Stevens sees future in King Air 200 upgrades
Armed with the largest single contract in its 52-year history–converting 19 U.S. Army King Air C-12 flight decks from “analog to glass”–Stevens Aviation anticipates “substantial” demand for a similar upgrade among the operators of some 800 to 850 civilian-equivalent King Air 200s in service worldwide.
According to Stevens avionics specialist and project manager Jim Williams, work on the first two Army aircraft has already begun. The process involves stripping out the old analog instruments and replacing them with a new Rockwell Collins FDS 2000 with five 5-in. flat-screen displays, Collins ADC 3000 air data computer, Collins turbulence and weather radar, Collins TCAS, Honeywell TAWS, cockpit voice and data recorders from L-3, Collins 400A GPS and new mode-S transponders.
For a civilian King Air 200, the avionics upgrade is priced at about $1 million uninstalled, “depending on the age of the aircraft and some other variables.”
The work is being done at Stevens’ headquarters facility at Donaldson Center Industrial Airpark in Greenville, S.C. The first aircraft rolled into the Stevens hangar on September 15 and at the rate of two airplanes every 10 weeks, the last Army King Air 200 upgrade will be delivered in spring 2004.
Williams said Stevens is already receiving civilian inquiries about the upgrade and anticipates a ready market among civilian owners of King Air 200s, in particular those whose aircraft have already had the PT6A-42 engine upgrade.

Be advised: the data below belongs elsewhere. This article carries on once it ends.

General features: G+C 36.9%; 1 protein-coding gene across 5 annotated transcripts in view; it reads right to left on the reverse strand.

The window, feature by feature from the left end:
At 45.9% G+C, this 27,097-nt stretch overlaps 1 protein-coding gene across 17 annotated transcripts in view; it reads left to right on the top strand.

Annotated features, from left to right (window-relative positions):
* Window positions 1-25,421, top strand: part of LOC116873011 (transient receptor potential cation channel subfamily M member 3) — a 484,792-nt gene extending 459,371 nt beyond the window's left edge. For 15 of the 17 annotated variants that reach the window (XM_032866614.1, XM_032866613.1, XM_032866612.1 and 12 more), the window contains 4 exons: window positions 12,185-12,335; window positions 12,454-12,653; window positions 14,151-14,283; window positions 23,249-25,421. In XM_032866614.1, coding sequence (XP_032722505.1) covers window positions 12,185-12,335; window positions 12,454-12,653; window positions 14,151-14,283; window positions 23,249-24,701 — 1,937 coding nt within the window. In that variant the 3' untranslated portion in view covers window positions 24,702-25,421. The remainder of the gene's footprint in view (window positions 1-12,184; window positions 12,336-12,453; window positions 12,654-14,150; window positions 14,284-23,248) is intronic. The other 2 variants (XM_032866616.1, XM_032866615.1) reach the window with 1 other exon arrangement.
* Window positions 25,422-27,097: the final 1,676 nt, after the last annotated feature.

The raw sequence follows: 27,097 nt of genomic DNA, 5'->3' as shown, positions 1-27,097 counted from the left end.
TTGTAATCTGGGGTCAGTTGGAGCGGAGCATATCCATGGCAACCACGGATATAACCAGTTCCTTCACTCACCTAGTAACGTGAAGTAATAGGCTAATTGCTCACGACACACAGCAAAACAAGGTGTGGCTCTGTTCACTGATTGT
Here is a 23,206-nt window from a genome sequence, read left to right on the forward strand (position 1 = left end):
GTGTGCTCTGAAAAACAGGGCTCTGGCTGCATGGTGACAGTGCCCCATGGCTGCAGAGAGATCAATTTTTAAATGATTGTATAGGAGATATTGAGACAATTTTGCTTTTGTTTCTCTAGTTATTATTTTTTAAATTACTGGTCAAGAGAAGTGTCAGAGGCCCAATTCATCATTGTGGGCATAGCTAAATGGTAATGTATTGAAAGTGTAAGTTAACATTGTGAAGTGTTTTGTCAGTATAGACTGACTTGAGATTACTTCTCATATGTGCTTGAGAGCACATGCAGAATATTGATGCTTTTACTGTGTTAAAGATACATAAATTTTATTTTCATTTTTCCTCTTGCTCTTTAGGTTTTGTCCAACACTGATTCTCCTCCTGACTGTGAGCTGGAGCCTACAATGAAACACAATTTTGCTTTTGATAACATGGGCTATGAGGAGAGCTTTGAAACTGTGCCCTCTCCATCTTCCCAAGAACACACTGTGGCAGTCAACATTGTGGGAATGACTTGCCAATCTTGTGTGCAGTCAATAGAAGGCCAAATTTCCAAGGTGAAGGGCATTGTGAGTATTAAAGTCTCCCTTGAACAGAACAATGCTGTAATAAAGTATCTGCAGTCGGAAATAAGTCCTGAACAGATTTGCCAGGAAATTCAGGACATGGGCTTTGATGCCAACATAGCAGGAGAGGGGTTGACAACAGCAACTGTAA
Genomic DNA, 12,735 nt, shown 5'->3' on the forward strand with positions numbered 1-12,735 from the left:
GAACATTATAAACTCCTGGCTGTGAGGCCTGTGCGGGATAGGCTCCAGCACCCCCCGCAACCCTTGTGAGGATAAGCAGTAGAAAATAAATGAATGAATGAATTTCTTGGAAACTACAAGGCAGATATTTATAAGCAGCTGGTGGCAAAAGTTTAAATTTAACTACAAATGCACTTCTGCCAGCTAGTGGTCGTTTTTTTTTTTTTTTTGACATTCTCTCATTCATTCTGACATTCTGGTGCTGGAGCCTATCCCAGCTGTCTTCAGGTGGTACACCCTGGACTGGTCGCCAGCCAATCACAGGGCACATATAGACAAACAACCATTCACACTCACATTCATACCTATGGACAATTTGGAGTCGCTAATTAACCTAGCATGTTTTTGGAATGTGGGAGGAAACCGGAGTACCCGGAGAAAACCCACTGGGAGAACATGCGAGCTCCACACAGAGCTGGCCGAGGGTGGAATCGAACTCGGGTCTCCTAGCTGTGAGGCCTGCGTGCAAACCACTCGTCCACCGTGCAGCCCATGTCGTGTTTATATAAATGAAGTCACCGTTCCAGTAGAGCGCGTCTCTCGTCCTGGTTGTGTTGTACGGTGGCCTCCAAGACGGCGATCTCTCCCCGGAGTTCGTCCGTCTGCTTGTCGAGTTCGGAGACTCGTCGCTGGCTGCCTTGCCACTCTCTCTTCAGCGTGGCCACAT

Stevens also has STCs to perform the engine upgrade and install Raisbeck mods, and the company can do an interior refurbishment and new paint as well.
Stevens is counting on a substantial number of loyal King Air owners who have no intention of upgrading to a jet but would like to improve the performance of their aging 200. Low-time used King Air 200s can currently be found for about $1 million. Adding the engine upgrade at a cost of $1 million, the avionics upgrade at another $1 million, and the Raisbeck performance enhancement core package for $100,000, said Williams, gives the customer the performance and avionics equivalent of a King Air B200. A new B200 is priced at about $4.6 million. And there is the advantage of the depreciation allowance on upgrades to the older 200, he noted. “For a King Air 200 owner who plans to keep the airplane but would like a little more performance and the advantages of new avionics, the upgrades make sense,” claimed Williams.
Beech built 912 King Air 200s for the civilian market between 1974 and 1981, and an estimated 800 to 850 are still in service.